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Title: Cego  
Author: World Heritage Encyclopedia
Language: English
Subject: List of trick-taking games
Publisher: World Heritage Encyclopedia


Origin Italian
Alternative name(s) Zeco
Type Trick-taking
Players 3-4
Skill(s) required Tactics, Strategy
Cards 54
Deck Tarock
Play Counter-clockwise
Card rank (highest to lowest) R D C V 10 9 8 7 6 5 4 3 2 1
Trump suit 21-1
Playing time 30 min.
Random chance Moderate
Related games

Cego (Badishes Tarock), also called Ceco, from the Latin "Caecus" or "blind", is a trick-taking card game played mainly in Baden, Schwarzwald, and Lake Constance, in Switzerland. The game is similar to French tarot and Austrian Tarock. It is distinguished by a large Skat, or Talon, called "the Blind".


The 54 cards in Cego consist of 22 trumps, 16 face/court cards (images) and 16 (number cards) empty cards. 21 of the trumps cards are numbered from one to twenty-one. The highest trump is not numbered. It shows a gleeman and is called the Stieß or G'stieß (Fool).

All other cards (face and number cards) are of the regular suits: clubs, spades, hearts, and diamonds. In addition to the King, Queen, and Jack there is also the Knight. Face cards cannot win over the trumps, but are important because of their card value with respect to the total of points. Number cards have neither high card value nor are they very useful in winning tricks. The red number cards are numbered from one to four (one being the highest card) and the black number cards are numbered from seven to ten.

Card point values

King 5 points
Queen 4 points
Knight 3 points
Jack 2 points
Stieß/Gstieß (Fool) 5 points
21 or Mund (mouth) 5 points
1 or Kleiner Mann (small man) or Geiß or Babber 5 points


Cego can be played by three or four players. Play proceeds counter-clockwise. Normally, one player plays against the rest. By winning tricks he tries to accumulate more card points than the rest of the players together - just as in Skat, a popular German card game. There are some special games called "Räuber" (robber), "Drescher" (thresher), in which every player plays for himself.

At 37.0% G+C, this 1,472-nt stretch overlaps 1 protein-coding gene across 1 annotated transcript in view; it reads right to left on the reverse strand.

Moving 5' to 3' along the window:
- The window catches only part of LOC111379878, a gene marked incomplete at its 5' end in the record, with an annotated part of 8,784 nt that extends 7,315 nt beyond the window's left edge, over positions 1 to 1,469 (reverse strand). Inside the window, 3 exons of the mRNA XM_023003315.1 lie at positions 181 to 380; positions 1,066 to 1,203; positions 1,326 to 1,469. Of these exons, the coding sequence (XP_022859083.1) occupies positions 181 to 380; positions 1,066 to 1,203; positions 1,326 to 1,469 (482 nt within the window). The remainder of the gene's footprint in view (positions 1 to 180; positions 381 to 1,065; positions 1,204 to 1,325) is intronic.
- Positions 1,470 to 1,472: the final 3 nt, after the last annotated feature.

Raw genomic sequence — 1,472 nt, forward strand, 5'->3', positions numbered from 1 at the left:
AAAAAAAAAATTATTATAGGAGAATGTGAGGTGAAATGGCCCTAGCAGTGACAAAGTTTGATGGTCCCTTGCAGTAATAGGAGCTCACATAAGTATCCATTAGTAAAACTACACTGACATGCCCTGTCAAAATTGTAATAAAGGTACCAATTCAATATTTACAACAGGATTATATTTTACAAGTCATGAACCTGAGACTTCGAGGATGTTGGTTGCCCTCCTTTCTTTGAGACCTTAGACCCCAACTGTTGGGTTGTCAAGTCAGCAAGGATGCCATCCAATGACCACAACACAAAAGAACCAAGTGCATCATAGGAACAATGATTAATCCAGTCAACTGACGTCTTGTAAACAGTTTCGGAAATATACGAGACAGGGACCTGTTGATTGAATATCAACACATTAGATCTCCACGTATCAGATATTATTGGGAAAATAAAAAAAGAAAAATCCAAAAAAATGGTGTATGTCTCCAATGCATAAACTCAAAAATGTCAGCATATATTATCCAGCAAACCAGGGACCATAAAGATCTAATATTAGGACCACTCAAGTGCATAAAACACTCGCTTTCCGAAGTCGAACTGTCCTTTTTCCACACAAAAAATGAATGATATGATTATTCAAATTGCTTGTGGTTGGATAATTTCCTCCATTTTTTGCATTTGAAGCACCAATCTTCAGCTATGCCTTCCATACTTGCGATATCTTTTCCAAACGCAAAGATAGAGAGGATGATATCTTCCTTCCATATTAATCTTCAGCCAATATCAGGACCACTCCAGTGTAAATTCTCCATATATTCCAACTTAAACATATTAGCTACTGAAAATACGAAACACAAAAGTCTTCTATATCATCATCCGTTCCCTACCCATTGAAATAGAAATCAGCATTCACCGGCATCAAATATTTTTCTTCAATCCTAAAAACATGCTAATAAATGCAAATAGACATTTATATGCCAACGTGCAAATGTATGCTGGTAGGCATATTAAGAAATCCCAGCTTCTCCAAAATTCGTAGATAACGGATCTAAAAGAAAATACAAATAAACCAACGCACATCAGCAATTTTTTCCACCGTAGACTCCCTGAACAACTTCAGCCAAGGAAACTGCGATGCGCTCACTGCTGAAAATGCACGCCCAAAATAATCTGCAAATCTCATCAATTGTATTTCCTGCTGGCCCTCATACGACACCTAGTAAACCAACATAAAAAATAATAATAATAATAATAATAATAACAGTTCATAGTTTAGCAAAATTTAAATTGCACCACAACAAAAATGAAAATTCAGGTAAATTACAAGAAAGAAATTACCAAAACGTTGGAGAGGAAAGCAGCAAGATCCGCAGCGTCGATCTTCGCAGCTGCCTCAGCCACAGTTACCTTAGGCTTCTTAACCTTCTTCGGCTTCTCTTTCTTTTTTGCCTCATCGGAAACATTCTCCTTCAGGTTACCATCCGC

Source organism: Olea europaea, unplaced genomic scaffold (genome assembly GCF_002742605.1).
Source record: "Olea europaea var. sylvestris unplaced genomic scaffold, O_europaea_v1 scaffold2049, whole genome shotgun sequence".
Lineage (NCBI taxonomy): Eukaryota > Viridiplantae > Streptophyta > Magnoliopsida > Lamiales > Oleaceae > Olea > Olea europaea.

Unlike Skat and other major card games, Cego has no official set of rules. Thus, every region has established their own set of traditional rules. Sometimes, the rules differ even within a village. The following description is therefore to be seen as a general guideline only.


4 players: The dealer deals 11 cards per player and 10 cards separately on the table. Those ten cards are called the blind (Der Blinde).

3 players: Every player gets 13 cards, 12 go into the blind.

With three players, the seven of spades, the seven of clubs, and the four of diamonds are taken out of the game; it is played with 51 cards only. In either case, there is no special order of dealing (unlike Skat).

After the dealing the players have to check if they can play a Solo: If a player has more than 8 trumps (truck), or 8 trumps + only 2 colors + 2 trumps with a card value higher than 17 he should call a Solo. If no one goes against it this player will play a hand game. He may not look at the blind but it counts for him during scoring.

The solo can be played as ultimo, if one has strong trump and additionally the small man (trump number 1). At the ultimo the last trick has to be taken with the small man. In some regions ultimos are also played with the 2- or 3-trump or with specific combinations of 1-, 2-, and 3-trumps. Playing solo one can call beforehand that he will not lose any tricks (called Durchmarsch - walkover).

If a player meets the requirements for a solo but doesn't say it, it's possible for the player who takes the blind to demand that all cards are put on the table. If a player is then caught copping-out the Solo, he has to pay the game (8 times the last bidded game value). This process called Schinden is not cheating, but a legal way of conduct bearing the risk of being caught.


See also

  • Tarot, tarock and tarocchi games
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